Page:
Putting a child in jail to await a psychiatric evaluation is like putting an elderly person with a broken hip in jail while waiting for a bed at a rehabilitation program. When are we going to start valuing the emotional well being of our most precious resource?  The children are our future and we must protect them at all cost!

More information on ND-PAE and criminal justice issues on our blog

Challenges of individuals with FASD. “Lives and crimes: Kids who suffer foetal alcohol spectrum disorder”

American Bar Association Resolution on FASD: A Call to Action for the Criminal Justice System

Prenatal Alcohol Exposure and it’s consequences…

Raising Awareness About FASD

Dr. Susan D. Rich has given Grand Rounds at the University of Minnesota Department of Psychiatry on November 12, 2014 and at Georgetown University Medical Center on Tuesday, January 6th about the topic of Neurodevelopmental Disorder associated with Prenatal Alcohol Exposure (ND-PAE), the diagnostic term in DSM-5 for Fetal Alcohol Spectrum Disorder.

In an article in Psychiatric News in 2005, Dr. Rich said:  “I was furious when I first heard the term ‘funny-looking kid,’ or FLK, almost 12 years ago. A rural pediatrician was describing how doctors overlook the possibility of fetal alcohol syndrome (FAS), the physical and neuropsychiatric effects of prenatal alcohol exposure. He said, ‘They look at the parents and say – `They’re pretty funny looking, too.. .so, I guess it’s genetic.’ My passion for prevention of alcohol-related birth defects has been fueled by such attitudes.”

Dr. Rich has been speaking widely about her clinical work with patients who have ND-PAE and the clinical link between autism and FASD. In November, she also spoke at the Minnesota Organization on Fetal Alcohol Syndrome’s annual conference: “FASD and Human Rights.”  During October, she chaired an all day Etiology, Diagnosis, Treatment, and Prevention in an Era of DSM-5 at the American Academy of Child and Adolescent Psychiatry annual conference in San Diego, California.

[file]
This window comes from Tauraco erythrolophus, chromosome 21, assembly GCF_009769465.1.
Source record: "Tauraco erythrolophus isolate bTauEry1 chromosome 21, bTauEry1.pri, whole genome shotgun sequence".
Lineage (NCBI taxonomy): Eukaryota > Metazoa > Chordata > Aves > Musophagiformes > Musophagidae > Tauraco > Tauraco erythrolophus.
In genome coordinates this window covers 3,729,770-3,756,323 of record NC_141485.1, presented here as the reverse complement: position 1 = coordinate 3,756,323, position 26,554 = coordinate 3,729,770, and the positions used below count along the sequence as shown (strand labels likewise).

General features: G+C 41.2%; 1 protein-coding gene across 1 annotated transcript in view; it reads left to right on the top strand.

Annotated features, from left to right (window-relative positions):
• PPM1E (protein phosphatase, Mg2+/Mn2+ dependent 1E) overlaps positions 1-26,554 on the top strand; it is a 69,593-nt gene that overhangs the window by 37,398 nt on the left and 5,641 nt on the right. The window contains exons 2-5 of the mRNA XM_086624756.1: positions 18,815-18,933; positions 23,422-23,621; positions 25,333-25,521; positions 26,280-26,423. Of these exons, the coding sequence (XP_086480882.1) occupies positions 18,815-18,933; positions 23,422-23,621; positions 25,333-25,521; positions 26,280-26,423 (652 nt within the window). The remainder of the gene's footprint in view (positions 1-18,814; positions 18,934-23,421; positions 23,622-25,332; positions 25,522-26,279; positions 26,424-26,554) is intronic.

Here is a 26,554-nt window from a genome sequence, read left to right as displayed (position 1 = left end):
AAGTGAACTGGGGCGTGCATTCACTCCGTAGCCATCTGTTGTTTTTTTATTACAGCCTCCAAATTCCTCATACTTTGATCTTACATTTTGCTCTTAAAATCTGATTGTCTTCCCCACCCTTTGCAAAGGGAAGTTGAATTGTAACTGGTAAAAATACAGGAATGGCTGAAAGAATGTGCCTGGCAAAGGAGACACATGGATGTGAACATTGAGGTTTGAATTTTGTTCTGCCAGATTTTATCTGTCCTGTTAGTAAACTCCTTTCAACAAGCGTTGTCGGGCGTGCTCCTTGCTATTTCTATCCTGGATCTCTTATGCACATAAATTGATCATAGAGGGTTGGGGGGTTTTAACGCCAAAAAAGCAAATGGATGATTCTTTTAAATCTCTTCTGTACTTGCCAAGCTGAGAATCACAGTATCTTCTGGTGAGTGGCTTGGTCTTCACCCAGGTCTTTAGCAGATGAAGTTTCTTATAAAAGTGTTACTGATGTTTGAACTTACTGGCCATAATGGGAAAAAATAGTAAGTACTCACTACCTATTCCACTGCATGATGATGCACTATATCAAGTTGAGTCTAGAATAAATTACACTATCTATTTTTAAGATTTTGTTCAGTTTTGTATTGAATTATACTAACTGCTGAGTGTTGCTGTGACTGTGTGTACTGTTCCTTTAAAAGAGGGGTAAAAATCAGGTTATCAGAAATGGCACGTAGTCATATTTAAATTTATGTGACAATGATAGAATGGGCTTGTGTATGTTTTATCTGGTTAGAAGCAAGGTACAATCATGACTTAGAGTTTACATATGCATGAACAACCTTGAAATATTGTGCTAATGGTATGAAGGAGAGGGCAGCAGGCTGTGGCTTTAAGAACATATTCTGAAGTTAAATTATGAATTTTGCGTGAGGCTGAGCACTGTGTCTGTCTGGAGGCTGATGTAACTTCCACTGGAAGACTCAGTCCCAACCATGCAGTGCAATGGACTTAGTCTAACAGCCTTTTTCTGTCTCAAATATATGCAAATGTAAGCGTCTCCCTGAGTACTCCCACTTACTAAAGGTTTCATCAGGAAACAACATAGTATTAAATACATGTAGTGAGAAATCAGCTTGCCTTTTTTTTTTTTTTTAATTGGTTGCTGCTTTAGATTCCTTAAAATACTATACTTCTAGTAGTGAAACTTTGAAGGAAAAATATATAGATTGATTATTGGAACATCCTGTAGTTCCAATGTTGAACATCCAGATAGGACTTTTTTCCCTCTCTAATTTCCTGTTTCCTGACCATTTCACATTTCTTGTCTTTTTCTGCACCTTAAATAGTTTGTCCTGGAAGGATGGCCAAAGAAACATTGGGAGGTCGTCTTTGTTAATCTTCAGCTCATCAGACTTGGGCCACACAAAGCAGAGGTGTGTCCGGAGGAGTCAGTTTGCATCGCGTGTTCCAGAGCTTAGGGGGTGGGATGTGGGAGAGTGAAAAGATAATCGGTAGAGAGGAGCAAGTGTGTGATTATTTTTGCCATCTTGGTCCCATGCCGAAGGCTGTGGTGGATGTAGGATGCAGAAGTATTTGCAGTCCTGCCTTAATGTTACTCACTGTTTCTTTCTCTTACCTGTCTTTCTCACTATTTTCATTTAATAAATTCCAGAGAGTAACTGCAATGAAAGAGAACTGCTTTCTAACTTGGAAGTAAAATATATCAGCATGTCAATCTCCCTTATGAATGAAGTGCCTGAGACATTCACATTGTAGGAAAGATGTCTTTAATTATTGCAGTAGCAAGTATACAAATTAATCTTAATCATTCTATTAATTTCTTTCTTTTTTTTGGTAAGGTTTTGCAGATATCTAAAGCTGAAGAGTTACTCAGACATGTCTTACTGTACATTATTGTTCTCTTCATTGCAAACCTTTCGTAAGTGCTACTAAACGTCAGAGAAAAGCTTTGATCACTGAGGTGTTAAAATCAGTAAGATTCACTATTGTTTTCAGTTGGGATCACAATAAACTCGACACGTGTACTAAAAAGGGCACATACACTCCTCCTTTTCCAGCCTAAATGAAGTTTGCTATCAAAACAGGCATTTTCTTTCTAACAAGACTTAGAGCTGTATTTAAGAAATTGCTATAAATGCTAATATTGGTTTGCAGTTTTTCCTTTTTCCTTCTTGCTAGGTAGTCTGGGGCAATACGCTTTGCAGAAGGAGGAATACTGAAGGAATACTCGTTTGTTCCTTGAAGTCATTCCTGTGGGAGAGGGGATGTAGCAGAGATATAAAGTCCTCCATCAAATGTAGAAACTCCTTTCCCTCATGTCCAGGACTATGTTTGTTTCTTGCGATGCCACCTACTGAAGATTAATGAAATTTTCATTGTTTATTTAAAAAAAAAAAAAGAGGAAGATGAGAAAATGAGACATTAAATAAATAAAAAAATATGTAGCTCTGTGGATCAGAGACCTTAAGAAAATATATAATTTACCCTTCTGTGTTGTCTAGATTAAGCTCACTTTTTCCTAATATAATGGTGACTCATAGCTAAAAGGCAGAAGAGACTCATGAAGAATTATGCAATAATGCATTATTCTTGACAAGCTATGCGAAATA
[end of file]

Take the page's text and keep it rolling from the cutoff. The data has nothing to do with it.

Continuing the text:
DSM-5 includes the diagnosis of “Neurodevelopmental Disorder Associated with Prenatal Alcohol Exposure” (ND-PAE) under “Specified Other Neurodevelopmental Disorders” (315.8). The Centers for Disease Control and Prevention estimates that as many as 1 in 20 (or 2-5%) of school aged children in middle class communities have some degree of this preventable disorder. Up to 85% of individuals with ND-PAE have a lifetime prevalence of moderate to severe mental illness.

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FASD Matters. Impressions from the 2014 MOFAS conference “FASD and Human Rights”

 MOFASSusan
I’m delighted to be a visiting scholar for the University of Minnesota’s Department of Child Psychiatry this week.  I had the opportunity to meet with many people from the Department who are doing amazing work to prevent and treat Fetal Alcohol Spectrum Disorder.  I presented at the MOFAS  “FASD and Human Rights” conference today:  “From Deinstitutionalization to Incarceration –  The Human Rights Tragedy of FASD”. Perhaps more than any other agency in the country, MOFAS has taken the lead to address the leading preventable cause of neurodevelopmental disorders and intellectual disability in the world.  Up to 50% of the 60,000 children adopted from Russia and the former Soviet countries have some degree of this problem and 1 in 20 (5%) of school age American children in middle class families are affected.  These statistics are not surprising given that 50% of pregnancies are unplanned and there are epidemic rates of childbearing age women binge drinking.
 

The efforts of the Minnesota Organization on Fetal Alcohol Syndrome have led to pregnancy test kits being put in some of the bars in this state to help women stop and think about whether they might be pregnant before they buy a drink.  It’s a great idea, and a novel prevention approach.  It will hopefully help non-pregnant alcohol consumers “stop and think” about preventing pregnancy before they drink.  Though it’s only in 4 bars in the state, if this effort prevents only 4 children from having FAS, the state would save $850,000 per child, accounting for years of productive life lost and healthcare/mental health/delinquency costs.  That would be nearly $1.5M the state could put toward educating its future citizens, creating opportunities for resources for families and prevention of this condition.
While pregnancy test kits are at least further upstream than the tiny warning label on alcohol, I’m our Better Safe than Sorry campaign goes to the small tributaries where the salmon are spawning.  By alcohol consumers preventing pregnancy (through contraception) and avoiding alcohol if pregnant or planning a pregnancy, we will be able to stem the tide on this preventable epidemic.  That’s why we say – It’s Better Safe than Sorry – Alcohol and Unprotected Sex Don’t Mix! 
Simply put – If you use alcohol, contracept! 
For more information:
MOM. LOVE. HOPE. JOY. Three inspiring words and emotions most women experience during pregnancy: Check out MOFAS new campaign 049 ZERO ALCOHOL FOR NINE MONTHS  
http://www.mofas.org/drinking-pregnancy/049-2/

MOFAS